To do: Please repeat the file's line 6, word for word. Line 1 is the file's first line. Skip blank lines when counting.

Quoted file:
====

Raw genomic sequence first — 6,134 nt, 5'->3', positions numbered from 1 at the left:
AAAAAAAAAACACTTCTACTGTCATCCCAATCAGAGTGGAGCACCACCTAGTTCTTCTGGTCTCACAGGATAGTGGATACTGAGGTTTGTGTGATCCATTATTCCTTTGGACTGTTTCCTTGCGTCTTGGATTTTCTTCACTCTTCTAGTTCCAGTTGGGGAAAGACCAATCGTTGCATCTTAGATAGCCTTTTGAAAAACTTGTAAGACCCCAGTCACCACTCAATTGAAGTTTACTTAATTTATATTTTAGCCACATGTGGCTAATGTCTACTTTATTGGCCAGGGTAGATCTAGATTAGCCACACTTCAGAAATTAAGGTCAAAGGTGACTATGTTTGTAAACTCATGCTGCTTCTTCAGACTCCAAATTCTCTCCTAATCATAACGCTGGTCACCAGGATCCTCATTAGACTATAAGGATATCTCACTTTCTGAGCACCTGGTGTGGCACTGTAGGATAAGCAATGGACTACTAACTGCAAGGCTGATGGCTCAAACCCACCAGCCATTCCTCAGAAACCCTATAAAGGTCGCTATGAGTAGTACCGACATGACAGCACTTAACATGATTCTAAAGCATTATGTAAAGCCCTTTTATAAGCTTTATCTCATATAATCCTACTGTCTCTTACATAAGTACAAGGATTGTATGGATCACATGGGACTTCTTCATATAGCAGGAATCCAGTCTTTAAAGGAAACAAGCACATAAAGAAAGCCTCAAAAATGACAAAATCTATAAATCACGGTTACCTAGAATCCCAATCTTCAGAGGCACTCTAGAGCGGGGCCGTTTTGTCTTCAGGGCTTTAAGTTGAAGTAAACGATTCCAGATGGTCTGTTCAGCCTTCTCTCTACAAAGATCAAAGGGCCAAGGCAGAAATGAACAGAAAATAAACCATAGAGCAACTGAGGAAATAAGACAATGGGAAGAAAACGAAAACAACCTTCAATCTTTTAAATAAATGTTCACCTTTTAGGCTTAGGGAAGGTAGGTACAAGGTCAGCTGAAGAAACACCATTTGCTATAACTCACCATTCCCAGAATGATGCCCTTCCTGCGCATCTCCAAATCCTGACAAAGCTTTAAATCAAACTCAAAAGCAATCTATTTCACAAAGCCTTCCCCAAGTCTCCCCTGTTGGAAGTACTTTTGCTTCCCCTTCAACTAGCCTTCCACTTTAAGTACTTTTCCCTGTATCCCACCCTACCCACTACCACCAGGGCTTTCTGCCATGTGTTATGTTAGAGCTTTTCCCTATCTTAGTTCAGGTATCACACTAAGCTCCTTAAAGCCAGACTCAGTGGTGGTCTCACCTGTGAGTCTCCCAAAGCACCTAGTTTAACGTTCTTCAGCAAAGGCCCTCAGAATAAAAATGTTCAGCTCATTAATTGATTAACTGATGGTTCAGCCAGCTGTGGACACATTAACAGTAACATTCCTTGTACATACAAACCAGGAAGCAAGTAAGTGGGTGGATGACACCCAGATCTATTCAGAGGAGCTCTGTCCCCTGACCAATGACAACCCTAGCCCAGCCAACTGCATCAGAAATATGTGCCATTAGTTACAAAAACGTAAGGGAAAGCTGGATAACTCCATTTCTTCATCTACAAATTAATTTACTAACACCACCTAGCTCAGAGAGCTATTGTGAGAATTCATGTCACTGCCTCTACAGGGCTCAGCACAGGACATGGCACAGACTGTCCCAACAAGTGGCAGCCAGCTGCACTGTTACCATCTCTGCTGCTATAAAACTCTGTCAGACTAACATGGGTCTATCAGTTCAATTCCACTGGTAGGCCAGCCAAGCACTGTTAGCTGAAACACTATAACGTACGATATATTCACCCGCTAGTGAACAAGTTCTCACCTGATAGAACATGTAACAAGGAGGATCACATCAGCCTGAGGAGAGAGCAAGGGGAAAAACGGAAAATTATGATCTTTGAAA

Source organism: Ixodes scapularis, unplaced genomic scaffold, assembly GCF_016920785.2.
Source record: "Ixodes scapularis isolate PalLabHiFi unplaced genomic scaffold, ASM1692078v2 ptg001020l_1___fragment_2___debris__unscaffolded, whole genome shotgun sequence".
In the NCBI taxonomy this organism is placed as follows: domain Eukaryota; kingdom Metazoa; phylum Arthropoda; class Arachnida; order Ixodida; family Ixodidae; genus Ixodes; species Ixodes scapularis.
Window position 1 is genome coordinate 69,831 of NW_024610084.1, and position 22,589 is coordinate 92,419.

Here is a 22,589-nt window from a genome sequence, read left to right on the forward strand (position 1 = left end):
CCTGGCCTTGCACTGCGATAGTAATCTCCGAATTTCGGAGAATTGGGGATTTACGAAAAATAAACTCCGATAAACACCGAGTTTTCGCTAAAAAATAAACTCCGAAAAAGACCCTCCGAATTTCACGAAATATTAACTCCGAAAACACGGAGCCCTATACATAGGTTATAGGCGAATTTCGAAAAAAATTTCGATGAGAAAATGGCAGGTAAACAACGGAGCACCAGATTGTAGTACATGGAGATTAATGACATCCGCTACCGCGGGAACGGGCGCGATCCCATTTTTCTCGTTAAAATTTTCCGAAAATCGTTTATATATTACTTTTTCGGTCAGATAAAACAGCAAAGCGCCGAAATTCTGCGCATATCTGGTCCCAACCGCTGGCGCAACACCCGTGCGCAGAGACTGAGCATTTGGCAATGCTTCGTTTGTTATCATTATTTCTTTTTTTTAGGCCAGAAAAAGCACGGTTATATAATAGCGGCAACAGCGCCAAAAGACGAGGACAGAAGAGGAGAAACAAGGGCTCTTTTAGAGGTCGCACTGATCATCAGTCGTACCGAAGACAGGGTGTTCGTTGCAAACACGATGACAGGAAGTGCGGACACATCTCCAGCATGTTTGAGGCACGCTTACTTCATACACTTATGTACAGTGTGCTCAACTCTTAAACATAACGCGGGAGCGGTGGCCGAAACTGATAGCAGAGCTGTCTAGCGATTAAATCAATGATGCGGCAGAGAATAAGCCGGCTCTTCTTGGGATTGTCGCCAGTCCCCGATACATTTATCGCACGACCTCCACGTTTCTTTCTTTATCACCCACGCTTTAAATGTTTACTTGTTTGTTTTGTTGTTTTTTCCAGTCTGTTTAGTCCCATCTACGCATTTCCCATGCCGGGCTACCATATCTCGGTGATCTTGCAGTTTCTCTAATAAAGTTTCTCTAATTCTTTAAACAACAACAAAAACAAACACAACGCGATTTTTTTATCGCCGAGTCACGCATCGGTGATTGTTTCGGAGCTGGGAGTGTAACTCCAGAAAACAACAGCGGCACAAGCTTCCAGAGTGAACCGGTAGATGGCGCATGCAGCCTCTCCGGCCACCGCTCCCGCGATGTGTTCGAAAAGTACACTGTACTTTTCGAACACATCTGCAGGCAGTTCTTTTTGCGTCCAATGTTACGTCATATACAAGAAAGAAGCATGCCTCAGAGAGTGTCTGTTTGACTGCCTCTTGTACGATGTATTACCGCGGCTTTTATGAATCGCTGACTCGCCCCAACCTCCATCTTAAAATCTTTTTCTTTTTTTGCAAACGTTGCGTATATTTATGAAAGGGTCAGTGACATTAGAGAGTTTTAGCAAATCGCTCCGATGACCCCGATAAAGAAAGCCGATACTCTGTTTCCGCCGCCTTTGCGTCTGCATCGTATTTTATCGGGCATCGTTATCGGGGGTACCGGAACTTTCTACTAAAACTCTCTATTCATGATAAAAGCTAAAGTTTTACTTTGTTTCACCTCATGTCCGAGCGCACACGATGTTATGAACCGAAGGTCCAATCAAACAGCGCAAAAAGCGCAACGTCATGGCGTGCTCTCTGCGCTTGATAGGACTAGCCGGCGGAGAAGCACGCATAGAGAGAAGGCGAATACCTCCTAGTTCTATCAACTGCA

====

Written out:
Window position 1 is genome coordinate 69,831 of NW_024610084.1, and position 22,589 is coordinate 92,419.